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    Jefferson Adams

    Researchers Hunt Causes of Non-responsive Celiac Disease

    Jefferson Adams
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    Reviewed and edited by a celiac disease expert.

    Celiac.com 03/18/2009 - A recent study used lactulose hydrogen-breath assays to show that small intestine bacterial overgrowth (SIBO) is likely a routine cause of non-responsive celiac disease.

    A team of researchers from the Mayo Clinic College of Medicine recently set out to assess the rates and significance of SIBO in celiac disease based on the results of quantitative culture of intestinal aspirate.



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    The team was made up of Alberto Rubio-Tapia, M.D., Susan H. Barton, M.D., Joseph A. Murray, M.D., of the Mayo’s Division of Gastroenterology and Hepatology, and Jon E. Rosenblatt, M.D., of the Mayo’s department of Laboratory Medicine and Pathology. Their efforts were supported by the American College of Gastroenterology (ACG) International Training Grant 2006 (ART) and the NIH grants DK-57892 and DK-070031 (JAM).

    Currently, the rate of SIBO in celiac disease diagnosed by quantitative culture of intestinal aspirate is not known. The team set out to assess the rate and determine the significance of SIBO in celiac disease based on the results of quantitative culture of intestinal aspirate.

    The team set out to examine the causes of non-responsive celiac disease by looking at people with celiac disease in whom culture of intestinal aspirate was assessed for the presence of both aerobic and anaerobic bacteria. They defined bacterial overgrowth as culture >105 colony forming units/mL.

    In all, they evaluated 149 people with biopsy-confirmed celiac disease. They took intestinal aspirate samples from 79 (53%) patients with non-responsive celiac disease, 47 (32%) as initial work-up for mal-absorption, and in 23 (15%) with asymptomatic treated celiac disease.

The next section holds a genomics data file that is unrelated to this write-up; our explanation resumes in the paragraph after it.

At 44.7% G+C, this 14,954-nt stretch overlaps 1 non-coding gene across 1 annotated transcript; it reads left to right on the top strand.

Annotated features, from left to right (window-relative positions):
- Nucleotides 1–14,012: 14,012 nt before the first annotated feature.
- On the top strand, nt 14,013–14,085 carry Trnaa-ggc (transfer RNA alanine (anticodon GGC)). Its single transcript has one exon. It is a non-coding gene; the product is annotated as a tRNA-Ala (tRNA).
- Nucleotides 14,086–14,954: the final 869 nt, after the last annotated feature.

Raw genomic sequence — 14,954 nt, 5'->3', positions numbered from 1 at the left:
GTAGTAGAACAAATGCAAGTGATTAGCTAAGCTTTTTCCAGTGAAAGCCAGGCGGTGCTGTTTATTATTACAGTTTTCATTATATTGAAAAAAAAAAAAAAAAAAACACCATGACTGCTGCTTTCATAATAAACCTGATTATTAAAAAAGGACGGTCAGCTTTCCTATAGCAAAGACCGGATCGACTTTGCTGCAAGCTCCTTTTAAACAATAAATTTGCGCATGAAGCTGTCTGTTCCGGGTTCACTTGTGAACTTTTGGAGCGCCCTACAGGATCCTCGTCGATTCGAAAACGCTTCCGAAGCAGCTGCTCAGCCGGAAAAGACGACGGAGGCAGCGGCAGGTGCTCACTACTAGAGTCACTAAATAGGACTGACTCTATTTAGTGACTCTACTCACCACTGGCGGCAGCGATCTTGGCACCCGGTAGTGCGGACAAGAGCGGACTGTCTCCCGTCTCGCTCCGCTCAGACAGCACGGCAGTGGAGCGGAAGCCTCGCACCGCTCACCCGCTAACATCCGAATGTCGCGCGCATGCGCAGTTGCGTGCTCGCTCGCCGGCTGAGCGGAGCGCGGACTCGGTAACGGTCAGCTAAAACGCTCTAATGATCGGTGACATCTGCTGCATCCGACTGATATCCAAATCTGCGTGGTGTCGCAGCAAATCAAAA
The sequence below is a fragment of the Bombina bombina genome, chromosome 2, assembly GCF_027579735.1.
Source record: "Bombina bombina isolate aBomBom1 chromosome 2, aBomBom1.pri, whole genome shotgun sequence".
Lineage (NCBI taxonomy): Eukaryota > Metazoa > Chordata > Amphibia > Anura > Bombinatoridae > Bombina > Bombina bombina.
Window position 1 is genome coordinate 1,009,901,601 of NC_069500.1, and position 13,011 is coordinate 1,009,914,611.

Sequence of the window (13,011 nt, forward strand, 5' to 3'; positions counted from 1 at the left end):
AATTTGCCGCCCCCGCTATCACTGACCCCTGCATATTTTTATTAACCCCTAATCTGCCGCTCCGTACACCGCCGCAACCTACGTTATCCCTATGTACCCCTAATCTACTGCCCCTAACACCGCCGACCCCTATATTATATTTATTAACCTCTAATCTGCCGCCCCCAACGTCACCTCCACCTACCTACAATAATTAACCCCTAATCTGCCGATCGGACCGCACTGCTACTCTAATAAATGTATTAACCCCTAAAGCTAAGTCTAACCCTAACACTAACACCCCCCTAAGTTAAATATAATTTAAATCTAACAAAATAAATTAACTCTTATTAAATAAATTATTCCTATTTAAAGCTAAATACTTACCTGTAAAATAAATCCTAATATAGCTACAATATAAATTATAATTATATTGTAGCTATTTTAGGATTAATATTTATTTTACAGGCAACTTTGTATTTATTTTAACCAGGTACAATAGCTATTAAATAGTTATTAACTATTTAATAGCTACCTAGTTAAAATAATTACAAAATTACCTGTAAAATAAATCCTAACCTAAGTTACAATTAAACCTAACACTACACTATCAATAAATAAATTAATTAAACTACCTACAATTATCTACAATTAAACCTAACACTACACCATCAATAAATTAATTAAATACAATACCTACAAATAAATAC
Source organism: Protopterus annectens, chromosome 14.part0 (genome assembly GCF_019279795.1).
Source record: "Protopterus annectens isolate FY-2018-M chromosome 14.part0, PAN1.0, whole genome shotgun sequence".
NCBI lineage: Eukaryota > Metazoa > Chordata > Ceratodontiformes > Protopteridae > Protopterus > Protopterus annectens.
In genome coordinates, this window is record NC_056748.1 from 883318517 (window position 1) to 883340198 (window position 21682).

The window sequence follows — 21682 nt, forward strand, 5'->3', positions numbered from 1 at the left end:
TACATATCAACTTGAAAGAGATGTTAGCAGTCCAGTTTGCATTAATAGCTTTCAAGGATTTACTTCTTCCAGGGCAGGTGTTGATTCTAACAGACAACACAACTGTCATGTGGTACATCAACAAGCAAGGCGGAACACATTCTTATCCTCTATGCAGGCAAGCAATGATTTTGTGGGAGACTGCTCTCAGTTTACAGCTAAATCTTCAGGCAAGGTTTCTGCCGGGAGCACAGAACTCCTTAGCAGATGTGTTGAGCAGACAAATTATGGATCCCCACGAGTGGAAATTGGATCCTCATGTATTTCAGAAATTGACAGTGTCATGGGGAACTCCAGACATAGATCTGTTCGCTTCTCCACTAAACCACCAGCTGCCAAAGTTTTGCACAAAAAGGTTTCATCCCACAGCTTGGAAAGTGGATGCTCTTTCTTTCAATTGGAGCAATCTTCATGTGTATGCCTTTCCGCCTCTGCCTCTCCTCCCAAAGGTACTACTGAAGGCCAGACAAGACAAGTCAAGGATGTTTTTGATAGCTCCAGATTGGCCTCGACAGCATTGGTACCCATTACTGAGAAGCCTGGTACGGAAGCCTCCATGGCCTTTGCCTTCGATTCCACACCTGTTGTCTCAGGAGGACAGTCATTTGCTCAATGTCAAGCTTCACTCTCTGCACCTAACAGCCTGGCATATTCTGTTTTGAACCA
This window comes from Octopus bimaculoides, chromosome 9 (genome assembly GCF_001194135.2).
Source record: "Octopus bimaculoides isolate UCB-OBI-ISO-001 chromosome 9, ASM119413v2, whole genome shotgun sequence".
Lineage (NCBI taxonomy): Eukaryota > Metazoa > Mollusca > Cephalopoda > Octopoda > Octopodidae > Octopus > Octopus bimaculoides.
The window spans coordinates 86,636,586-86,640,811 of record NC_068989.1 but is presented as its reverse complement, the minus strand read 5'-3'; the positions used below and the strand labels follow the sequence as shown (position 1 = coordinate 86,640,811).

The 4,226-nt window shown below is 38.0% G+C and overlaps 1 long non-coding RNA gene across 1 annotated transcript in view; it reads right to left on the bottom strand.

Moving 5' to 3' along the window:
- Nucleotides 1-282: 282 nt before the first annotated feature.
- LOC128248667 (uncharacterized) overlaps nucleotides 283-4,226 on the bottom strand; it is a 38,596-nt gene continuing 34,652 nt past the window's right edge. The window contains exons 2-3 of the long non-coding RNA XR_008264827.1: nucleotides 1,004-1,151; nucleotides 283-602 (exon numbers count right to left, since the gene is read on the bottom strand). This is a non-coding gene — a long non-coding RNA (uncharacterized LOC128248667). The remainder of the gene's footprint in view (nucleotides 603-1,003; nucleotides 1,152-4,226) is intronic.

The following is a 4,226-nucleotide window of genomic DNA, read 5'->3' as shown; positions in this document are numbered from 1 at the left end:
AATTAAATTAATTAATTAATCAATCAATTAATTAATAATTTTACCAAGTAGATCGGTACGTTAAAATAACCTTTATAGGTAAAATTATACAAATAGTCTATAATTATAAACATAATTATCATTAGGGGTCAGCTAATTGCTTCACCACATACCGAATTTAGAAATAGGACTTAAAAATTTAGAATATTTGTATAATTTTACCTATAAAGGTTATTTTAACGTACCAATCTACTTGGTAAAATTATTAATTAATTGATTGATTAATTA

The team diagnosed 14 cases of SIBO (9.3%), nine cases of non-responsive celiac disease (11%), five cases at initial work-up for mal-absorption (11%), and 0 cases in asymptomatic treated celiac disease. Patients with a positive culture showed signs of worse mal-absorption. 67% of patients with both non-responsive celiac disease and bacterial overgrowth showed a coexistent disorder.

    The results showed that nearly 1 in 10 celiac patients had SIBO as diagnosed by quantitative culture of intestinal aspirate (9.3%). This figure included both patients with symptomatic treated or untreated celiac disease. This shows that SIBO may exist along with other maladies associated with non-responsive celiac disease.

    Journal of Clinical Gastroenterology: Volume 43(2)February 2009pp 157-161

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    Guest Kathleen Schweiker

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    Would like more information. What other conditions were present among comorbid and asymptomatic patients, particularly if any were diagnosed with Chron's disease.

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  • About Me

    Jefferson Adams is Celiac.com's senior writer and Digital Content Director. He earned his B.A. and M.F.A. at Arizona State University, and has authored more than 2,500 articles on celiac disease. His coursework includes studies in science, scientific methodology, biology, anatomy, medicine, logic, and advanced research. He previously served as SF Health News Examiner for Examiner.com, and devised health and medical content for Sharecare.com. Jefferson has spoken about celiac disease to the media, including an appearance on the KQED radio show Forum, and is the editor of the book "Cereal Killers" by Scott Adams and Ron Hoggan, Ed.D.


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